Residents try in vain to open the barred gate at the shelter


Benjamin Bingham’s (8) blood-curdling screams sent residents of the Purple Moss shelter in North West running outside on Sunday night.

At that point, Benjamin tugged at the barred gate in front of his family’s burning room at the shelter. The room was engulfed in flames.

Residents of the shelter tried to help in vain. At that stage, no one knew where the barred gate’s key was or how to get the barred gate open. There was also no way to get Benjamin out through the barred gate to safety.

The boy finally died together with his parents, JP Bingham (26) and Esmé Labotske (25), and sisters, Mianique (3) and Luané (2), after the flames engulfed their room.

The fire is believed to have been caused by a candle that fell over during load shedding.

“The rest of the residents had to witness what happened there. What they experienced there, no one should experience,” says Elsa Lourens, local council member, after the tragedy.

Dirk van Schalkwyk (60), a resident of the Purple Moss shelter, lives in a wendy house on the premises. He says that he woke up just before 21:00 on Sunday evening from a commotion and went outside to investigate.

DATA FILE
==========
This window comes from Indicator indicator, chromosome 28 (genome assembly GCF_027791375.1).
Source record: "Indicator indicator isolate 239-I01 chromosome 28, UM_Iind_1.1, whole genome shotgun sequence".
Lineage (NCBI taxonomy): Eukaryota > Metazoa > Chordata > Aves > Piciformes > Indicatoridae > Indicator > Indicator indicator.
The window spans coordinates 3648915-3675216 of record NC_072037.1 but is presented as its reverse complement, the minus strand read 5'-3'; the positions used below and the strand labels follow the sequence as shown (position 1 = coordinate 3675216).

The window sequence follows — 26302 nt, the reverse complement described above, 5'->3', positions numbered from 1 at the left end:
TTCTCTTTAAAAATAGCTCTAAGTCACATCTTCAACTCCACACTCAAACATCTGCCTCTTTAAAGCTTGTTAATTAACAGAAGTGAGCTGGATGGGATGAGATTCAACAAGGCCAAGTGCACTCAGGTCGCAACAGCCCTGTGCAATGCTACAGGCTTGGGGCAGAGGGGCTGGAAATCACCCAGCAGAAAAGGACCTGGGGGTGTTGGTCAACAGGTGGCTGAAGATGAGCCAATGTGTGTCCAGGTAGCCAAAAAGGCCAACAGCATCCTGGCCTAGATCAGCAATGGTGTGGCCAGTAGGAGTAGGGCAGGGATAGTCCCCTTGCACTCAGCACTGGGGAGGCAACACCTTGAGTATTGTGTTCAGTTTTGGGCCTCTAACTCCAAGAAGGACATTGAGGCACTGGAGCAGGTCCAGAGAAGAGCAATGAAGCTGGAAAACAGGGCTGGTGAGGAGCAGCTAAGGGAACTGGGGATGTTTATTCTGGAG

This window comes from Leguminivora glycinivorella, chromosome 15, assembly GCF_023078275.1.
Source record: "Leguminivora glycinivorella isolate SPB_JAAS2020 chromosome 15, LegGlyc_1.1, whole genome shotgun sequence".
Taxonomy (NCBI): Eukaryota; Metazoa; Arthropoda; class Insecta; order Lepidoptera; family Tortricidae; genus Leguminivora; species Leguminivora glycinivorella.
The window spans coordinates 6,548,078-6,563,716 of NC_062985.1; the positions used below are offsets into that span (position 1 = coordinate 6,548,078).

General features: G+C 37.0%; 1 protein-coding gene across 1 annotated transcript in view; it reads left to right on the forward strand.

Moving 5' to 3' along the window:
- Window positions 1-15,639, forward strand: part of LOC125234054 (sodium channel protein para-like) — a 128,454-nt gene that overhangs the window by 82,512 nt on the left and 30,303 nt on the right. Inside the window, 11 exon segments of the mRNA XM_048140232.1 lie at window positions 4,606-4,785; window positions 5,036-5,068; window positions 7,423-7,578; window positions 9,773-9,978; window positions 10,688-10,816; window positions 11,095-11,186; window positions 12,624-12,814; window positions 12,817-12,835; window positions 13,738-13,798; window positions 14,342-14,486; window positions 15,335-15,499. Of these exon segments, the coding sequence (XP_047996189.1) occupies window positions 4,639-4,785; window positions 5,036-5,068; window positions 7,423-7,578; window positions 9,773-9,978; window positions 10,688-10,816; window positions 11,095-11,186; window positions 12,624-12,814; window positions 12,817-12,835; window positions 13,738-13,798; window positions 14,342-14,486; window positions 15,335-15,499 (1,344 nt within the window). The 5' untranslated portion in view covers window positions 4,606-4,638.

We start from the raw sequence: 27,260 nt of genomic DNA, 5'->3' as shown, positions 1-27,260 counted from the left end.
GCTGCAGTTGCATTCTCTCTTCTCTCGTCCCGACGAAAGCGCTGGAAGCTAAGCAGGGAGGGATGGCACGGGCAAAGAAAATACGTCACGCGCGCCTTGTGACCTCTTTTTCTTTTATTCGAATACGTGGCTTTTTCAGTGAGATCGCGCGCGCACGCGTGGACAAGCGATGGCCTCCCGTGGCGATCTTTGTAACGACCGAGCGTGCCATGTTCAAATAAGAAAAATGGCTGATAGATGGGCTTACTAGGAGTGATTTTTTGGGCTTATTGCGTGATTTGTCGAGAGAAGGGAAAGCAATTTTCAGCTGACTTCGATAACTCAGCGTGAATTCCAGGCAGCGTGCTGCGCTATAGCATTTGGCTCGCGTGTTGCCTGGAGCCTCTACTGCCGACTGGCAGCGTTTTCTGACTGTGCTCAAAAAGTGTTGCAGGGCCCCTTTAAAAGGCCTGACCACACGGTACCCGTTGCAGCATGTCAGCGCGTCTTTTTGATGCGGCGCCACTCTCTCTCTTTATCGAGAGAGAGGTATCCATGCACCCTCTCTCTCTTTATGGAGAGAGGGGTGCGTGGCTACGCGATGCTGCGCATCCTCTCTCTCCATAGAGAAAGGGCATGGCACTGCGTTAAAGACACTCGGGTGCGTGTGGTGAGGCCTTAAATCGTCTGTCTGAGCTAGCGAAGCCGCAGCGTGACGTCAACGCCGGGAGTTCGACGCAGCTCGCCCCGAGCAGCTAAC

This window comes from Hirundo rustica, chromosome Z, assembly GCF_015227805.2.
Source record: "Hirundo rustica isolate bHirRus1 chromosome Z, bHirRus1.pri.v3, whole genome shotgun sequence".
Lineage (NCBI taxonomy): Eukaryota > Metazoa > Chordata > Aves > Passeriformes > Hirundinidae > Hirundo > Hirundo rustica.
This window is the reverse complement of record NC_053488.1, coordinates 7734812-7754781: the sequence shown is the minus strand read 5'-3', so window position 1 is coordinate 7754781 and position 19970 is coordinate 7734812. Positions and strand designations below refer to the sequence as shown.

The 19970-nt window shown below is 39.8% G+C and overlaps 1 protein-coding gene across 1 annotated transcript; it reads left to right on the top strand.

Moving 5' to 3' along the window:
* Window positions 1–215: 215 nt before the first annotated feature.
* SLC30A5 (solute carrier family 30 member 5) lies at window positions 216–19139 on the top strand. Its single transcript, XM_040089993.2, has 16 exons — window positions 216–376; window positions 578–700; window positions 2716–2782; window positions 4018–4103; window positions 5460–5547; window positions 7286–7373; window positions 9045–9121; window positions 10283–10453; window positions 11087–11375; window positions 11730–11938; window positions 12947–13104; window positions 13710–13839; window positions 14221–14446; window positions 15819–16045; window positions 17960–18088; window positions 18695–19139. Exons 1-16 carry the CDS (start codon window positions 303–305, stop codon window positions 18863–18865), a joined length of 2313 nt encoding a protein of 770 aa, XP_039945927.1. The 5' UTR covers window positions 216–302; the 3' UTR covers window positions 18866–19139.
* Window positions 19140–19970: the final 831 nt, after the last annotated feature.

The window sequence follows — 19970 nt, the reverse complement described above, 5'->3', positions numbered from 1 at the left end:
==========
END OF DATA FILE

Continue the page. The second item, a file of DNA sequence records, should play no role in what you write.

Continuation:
“When I came outside, everything was already over. The flames were already so bad that they could not be saved.”

Van Schalkwyk says “the young crowd” at Purple Moss are particularly traumatized. “They sent people to give us counselling. We just take it day by day. And we are rebuilding what we lost in the fire.”

Lourens visited the shelter on Monday. “The residents are in a delusion. These people are going to have to receive counselling.”

The help of counselors has already been called in to assist the residents.

According to Lourens, some of the firefighters who were on the scene on Sunday evening apparently also had to receive counseling on Monday.

At the time of the fire, Purple Moss on Zandfontein near Brits sheltered a total of 63 people, including children and the elderly. The shelter was once a school building that has now been converted into living quarters.

According to Lourens, five classrooms (which were converted into shelters) as well as the food storage room were destroyed in the fire.

Since the fire, the community has been inundated with donations of, among other things, food, clothes, blankets, mattresses, diapers and toiletries – so much so that plans must now be drawn up to store all the donations safely.

“We have more than we could hope for,” says Lourens about the generous help.

The undertaker Avbob meanwhile offered his services for free and a minister offered to conduct the funeral service.

“They always say a community is measured by how they stand together during a crisis…” says Lourens.